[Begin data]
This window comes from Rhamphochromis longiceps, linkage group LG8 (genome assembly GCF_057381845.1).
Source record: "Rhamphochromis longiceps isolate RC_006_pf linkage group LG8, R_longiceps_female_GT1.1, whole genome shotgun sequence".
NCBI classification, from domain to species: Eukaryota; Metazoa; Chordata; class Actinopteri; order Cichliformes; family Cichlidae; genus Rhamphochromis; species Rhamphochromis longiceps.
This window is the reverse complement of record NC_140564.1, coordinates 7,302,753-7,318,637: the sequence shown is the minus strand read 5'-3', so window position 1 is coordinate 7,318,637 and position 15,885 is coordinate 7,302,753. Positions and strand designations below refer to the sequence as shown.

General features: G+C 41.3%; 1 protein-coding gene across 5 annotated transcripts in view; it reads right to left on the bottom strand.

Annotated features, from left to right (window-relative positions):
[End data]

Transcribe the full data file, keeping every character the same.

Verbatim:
This window comes from Rhamphochromis longiceps, linkage group LG8 (genome assembly GCF_057381845.1).
Source record: "Rhamphochromis longiceps isolate RC_006_pf linkage group LG8, R_longiceps_female_GT1.1, whole genome shotgun sequence".
NCBI classification, from domain to species: Eukaryota; Metazoa; Chordata; class Actinopteri; order Cichliformes; family Cichlidae; genus Rhamphochromis; species Rhamphochromis longiceps.
This window is the reverse complement of record NC_140564.1, coordinates 7,302,753-7,318,637: the sequence shown is the minus strand read 5'-3', so window position 1 is coordinate 7,318,637 and position 15,885 is coordinate 7,302,753. Positions and strand designations below refer to the sequence as shown.

General features: G+C 41.3%; 1 protein-coding gene across 5 annotated transcripts in view; it reads right to left on the bottom strand.

Annotated features, from left to right (window-relative positions):